10 min read


By nature, lovers offer themselves to each other, but in this sweet meet-cute body horror story by Cody, some lovers take this very literally. Consider skipping if graphic masochism, body horror, or cannibalism disturb you.
Photo by charlesdeluvio / Unsplash

The Romance of Horror

I was once asked why I write about such terrible things. The question did not arise at a writing conference or a reading, it came to me from the lips of an old friend who had just finished reading one of my favorite stories. She handed my freshly printed and newly crumpled story back to me as we sat in a lakeside cabin on a dreadfully hot summer night. Her face was tear-streaked. The story obviously moved her, but there was also a flicker of anger in her eyes.

“Why do you write this way? Everything was terrible in this story. I loved it. And I hate you,” she said with a tissue clutched in her hands.

I didn’t have an answer for her then. It would take years of mulling it over and many more stories about terrible things before I began to understand why I am so drawn to horror. My friend’s reaction demonstrates the very first layer of this attraction. Horror can be anything. It can be frightening, yes but it can also be deeply sad or wonderful. The monsters can be truly monstrous but also profoundly human. A good horror story can contain magic or science, history or fantasy, faith or fairies, it can wear the clothes of any genre and get away with it. A cowboy ghost story? No problem. A cyberpunk mystery. Yes, please. The freedom of horror allows for both tears and laughter, a genre to encompass all genres. But the deeper layer is surprisingly specific. A really good scary story is always about love.

What is more frightening then the thought of losing love? What is more dangerous than finding the wrong love? What is darker than the hollow left behind when it’s gone? A true horror story is always about the risk of losing love. Or the risk of finding it. After years of consideration of my friend’s question, it is not simply that I am writing about terrible things, it is that I am writing very specifically about love. Every story I bend my thoughts to is at its heart, about love. There is nothing more profound and this is why it also is perhaps the most frightening thing to explore on the page.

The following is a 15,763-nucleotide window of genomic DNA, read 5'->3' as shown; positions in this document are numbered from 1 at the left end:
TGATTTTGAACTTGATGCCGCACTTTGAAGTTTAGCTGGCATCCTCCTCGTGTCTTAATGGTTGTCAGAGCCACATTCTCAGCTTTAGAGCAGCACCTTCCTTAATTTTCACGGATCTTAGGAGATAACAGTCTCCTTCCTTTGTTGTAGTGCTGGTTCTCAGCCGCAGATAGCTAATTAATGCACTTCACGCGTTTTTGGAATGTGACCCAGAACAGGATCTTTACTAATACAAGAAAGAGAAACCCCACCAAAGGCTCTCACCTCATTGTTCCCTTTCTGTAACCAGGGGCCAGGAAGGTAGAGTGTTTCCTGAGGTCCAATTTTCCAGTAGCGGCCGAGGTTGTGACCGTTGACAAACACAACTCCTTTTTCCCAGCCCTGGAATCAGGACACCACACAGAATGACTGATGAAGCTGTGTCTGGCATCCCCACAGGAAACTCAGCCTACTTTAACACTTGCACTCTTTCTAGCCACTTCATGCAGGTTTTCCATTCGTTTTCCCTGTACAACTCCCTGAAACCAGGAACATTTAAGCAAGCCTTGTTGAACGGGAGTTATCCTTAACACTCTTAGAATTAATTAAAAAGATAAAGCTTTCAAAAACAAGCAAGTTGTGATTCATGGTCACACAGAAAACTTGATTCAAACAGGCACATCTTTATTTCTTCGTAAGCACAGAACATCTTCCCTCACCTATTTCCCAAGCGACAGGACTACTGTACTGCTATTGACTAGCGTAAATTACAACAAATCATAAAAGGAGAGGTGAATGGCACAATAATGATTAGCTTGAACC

“Consuming” is a story about love. An ugly pretty kind of love. No less real for its strangeness, no less powerful for the risks involved. It is about the spaces that we inhabit, in the deepest parts of ourselves, where the truth of desire can’t be hidden and the very nature of our needs can be our undoing. I hope you enjoy the read!



By Cody T Luff

He did not love her until the night she helped him cut off his right foot. She’d found his ad in the classifieds and they had met for coffee three times before, but love had not yet been a word to describe her. It wasn’t until they had sawn completely through the ankle joint that he felt the first complete tremor of love in his belly.

Tasha. A lovely name, consonants and vowels glued together in soft, sexual ahs. Tasha Planer, shortened by years of friends and lovers, hardening into Tash. She insisted on explaining this to him on their second coffee date. A trait of her generation. Historical context, medical history, addictions, recoveries and romantic memoir all delivered in the first few hours of introduction. He did not remember speaking much those first two nights. She was more than capable of carrying the conversation alone, answering her own questions, inserting her own witticisms; he simply drank his coffee and watch her thin lips flutter. And her laugh, she laughed at her own jokes, deep laughter that was decidedly inelegant, a rhythmic Gah, ha, ha, HA that began in her belly and split her mouth wide, framing her uvula, teeth and tongue. The first time she burst into this laughter he flinched, the second he smiled and by the third coffee date, the date that changed everything, he was laughing with her.

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